Disclaimer: The views expressed in this article are those of the author and do not necessarily reflect the views of the Economic Times – ET Edge Insights, its management, or its members

Success

We are all familiar with corporate executives that have put in the hard work to climb the corporate ladder. Intelligent, multi-faceted, and even charismatic, they seem destined for the top. And yet, only a few of them ever scale the pinnacle of their industry. This strange, yet all too common phenomenon, is one that was brought to the fore by highly sought-after executive coach Marshall Goldsmith, who enunciated how the finest of nuances are all that stands between some and greatness. As we rise up the ranks, we erroneously believe that what got us this far will stand us in good stead in the future, but nothing could be further from the truth, for historical performance is not always indicative of the future.

I have succeeded

As Goldsmith evocatively explained, the one mantra he seems to see as common to them all is an almost unshakeable belief that they have succeeded, and why not? After all, their talent, skills, and know-how have got them this far in life, but what of failure? Just as failure doesn’t always come your way, so too success is not a given. One has to then stoke the fires of competitive spirit by learning from failure as much as one learns from success.

And this is true of everyone. No one likes to playback the blooper reel from their lives, but everyone loves to relive their personal highlight film. That call that sealed the deal; that dazzling presentation that floored everyone; the insightful comment that made everyone pause for thought; the uncovering of that one tiny detail no one else thought to look for. No matter the setting, the story remains the same. Everyone likes to ride off into the sunset as the hero of their own personal success story.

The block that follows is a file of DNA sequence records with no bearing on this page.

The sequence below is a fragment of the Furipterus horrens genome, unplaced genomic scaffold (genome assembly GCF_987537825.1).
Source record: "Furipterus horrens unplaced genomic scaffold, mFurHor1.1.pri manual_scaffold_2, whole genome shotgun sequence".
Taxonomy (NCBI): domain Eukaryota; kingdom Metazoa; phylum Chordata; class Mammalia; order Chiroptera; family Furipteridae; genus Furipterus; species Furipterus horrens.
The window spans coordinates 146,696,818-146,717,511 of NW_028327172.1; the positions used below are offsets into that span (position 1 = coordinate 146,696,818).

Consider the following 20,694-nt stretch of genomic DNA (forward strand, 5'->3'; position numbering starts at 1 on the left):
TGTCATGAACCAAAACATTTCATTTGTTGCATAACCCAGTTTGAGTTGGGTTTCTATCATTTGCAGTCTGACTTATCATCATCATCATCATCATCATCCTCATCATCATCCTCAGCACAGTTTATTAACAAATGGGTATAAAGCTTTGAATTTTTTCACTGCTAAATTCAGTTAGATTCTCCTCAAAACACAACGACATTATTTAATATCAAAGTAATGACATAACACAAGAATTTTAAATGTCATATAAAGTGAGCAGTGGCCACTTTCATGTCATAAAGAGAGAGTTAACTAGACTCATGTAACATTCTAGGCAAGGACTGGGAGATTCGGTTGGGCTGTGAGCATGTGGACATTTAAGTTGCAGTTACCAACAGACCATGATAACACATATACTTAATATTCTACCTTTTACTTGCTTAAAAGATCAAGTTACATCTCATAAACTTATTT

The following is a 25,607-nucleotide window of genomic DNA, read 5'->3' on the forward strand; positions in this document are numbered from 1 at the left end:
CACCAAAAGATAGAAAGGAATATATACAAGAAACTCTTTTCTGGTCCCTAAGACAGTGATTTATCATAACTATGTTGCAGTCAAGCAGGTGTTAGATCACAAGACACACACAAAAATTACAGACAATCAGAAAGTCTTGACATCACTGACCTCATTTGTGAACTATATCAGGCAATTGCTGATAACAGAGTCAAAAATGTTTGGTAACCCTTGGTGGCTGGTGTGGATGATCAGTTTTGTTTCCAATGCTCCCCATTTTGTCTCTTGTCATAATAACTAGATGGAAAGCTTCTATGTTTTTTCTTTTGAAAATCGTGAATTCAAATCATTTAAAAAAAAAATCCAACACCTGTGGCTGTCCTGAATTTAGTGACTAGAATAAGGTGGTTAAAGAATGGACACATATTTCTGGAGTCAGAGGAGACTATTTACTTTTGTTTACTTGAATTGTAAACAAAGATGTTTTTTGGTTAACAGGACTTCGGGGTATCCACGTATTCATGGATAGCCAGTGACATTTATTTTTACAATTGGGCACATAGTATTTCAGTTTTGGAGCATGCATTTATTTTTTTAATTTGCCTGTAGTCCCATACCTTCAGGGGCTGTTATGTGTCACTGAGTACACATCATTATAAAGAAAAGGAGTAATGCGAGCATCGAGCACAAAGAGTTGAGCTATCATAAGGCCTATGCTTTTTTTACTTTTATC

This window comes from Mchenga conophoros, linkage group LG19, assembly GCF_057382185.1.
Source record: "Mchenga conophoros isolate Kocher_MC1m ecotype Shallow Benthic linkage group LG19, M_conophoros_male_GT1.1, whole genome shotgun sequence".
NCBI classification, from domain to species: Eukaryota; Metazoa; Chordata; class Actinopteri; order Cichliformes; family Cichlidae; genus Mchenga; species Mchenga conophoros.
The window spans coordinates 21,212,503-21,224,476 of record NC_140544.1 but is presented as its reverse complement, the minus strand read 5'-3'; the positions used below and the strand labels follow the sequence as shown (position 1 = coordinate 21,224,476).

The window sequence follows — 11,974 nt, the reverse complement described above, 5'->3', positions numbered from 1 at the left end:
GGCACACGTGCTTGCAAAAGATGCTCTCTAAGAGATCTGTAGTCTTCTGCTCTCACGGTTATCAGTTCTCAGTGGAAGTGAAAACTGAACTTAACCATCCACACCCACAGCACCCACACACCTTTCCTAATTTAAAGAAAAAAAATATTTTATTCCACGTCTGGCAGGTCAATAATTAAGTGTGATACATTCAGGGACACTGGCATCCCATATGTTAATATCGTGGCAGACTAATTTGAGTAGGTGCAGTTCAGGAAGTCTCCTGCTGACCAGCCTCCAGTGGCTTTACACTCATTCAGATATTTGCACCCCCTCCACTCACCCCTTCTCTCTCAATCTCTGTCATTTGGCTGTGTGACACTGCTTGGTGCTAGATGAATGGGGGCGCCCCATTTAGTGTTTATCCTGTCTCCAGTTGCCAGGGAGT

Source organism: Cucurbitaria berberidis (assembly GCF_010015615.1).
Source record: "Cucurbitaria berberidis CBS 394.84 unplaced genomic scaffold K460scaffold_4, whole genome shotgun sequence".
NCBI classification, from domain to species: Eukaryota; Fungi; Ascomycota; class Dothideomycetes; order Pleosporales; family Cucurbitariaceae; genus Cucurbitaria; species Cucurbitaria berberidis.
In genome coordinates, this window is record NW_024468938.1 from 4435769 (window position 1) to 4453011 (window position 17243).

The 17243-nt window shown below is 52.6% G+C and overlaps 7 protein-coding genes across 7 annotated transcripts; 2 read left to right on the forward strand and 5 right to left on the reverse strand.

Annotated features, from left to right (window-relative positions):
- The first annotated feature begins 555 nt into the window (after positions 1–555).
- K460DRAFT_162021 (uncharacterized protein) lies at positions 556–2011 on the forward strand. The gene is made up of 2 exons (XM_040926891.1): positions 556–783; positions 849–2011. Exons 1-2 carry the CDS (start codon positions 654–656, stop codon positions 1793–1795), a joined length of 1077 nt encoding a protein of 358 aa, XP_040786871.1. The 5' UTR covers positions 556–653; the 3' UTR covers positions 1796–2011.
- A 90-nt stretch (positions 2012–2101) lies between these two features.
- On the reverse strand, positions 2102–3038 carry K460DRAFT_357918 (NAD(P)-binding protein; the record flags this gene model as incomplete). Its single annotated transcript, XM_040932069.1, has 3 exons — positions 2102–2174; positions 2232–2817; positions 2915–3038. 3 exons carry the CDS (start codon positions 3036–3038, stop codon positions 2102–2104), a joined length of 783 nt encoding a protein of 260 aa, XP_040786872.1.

Of course, nature has a purpose behind this. Were it not for this self-perception, we might not see a reason to attempt much of anything. Successful people always see past successes as prologues to their next string of victories. Goldsmith recounted a tale of a major league baseball player who keeps in mind the pitchers he scores off at will, taking the confidence from past battles into the next ones. Interestingly, the same athlete talked of drawing from successes against other pitchers when lining up against pitchers he hadn’t done as well against. This demonstrates an important point about successful people: they use their past successes to support their positive attitude even when the data suggests they’re due for a fall. Successful people drink from a cup that’s half full.

There’s nothing wrong with this attitude. Winners show it all the time. But as positive as this belief can be, it also becomes a serious obstacle when someone has to make major behavioral changes.

I can succeed

Successful people believe that they can make anything happen. When pressed they will admit that they cannot bend a fork in the next room with the sheer power of mind. But when it comes to business, they believe they can tip the tables in their favor through force of their own will, talent, skill, personality, or brainpower.

Sometimes in sports, certain players like Michael Jordan would demand to get the ball at a crucial instant. Other players after the game say, “I’m glad they gave it to him. I wouldn’t have wanted it in a situation like that.”

This is the essence of self-efficacy. The successful person says, “I see an opportunity, not a threat. I enjoy uncertainty. I love to take a smart risk. I like large risks because there are larger returns when I win.” Whenever they can, they bet on themselves.